All employers have them; toxic employees. It’s the woman who rolls her eyes when someone offers an idea in a meeting or the man in the office who slams his file cabinet drawers when he is mad. The people are toxic and can make their co-workers unhappy and less productive.
Yet, these same people may also be highly skilled, creative, knowledgeable with company practices, and may be favorites of upper management. The challenge is upper management may be unware of the unhealthy influence these people are creating in the workplace.
How do we, as HR, help?
While these people may irritate colleagues, they may be extremely good at being ‘yes people’, people pleasers and know how to please their bosses. These same people do not know how to please their peers. In a recent study by Fierce, a global leadership development and training company, 78% of employees say toxic co-workers are extremely debilitating team morale, 17% said toxic colleagues increase stress and 27% shared they reduce productivity. The surprising response is 78% also said their employers were extremely or somewhat tolerant of the toxic workers’ negative behaviors. This figure may reflect the complex task HR faces in changing behavior or ridding the company of the problematic workers.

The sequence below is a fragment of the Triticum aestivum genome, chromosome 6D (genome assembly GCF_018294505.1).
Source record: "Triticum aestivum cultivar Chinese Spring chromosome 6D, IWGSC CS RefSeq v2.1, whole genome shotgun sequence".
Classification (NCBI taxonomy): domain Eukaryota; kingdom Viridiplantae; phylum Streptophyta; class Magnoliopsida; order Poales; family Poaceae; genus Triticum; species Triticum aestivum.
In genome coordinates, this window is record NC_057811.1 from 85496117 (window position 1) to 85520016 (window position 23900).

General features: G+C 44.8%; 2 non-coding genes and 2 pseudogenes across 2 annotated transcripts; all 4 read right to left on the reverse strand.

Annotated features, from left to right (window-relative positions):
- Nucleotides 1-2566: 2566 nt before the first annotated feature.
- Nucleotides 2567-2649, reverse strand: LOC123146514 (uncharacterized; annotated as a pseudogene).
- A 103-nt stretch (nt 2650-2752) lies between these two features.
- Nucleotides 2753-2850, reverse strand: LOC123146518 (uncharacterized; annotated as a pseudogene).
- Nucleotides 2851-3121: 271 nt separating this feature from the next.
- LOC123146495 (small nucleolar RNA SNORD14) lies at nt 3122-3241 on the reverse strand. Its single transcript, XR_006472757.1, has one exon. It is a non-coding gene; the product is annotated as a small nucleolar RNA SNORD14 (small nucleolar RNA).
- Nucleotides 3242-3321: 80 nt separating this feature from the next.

There are thing HR can do:
Do not hire toxic workers in the first place. The best way to identify people who are not team players is to have candidates meet with team members – preferably over lunch, when someone’s personality may emerge more clearly – if you do this, pay attention to how the applicant interacts with others.
If the toxic employee is already on board and poisoning the office, HR can help the supervisor:
- Set the expectation of what is acceptable behavior. If management doesn’t identify toxic behavior clearly, it may spread. Toxic behavior is like having a virus in the workplace.
- Have a manager personally with the employee to explain and describe the bad behavior, give specific examples and explain how it impacts the team.
- Set up a specific plan for changing the toxic employee’s behavior; tell them specifically what disciplinary action will be if the behavior doesn’t improve and hold them accountable.
- Be aware of any crisis in the toxic employee’s life (e.g. divorce, death, etc.)
- Document, document, document the problematic behavior.
Some employers go so far as to include collaborative behavior as an element of an employee’s performance evaluation.
SHRM.org, “When a Toxic Worker Is Well-Liked by Managers”, Susan Milligan, August 14, 2015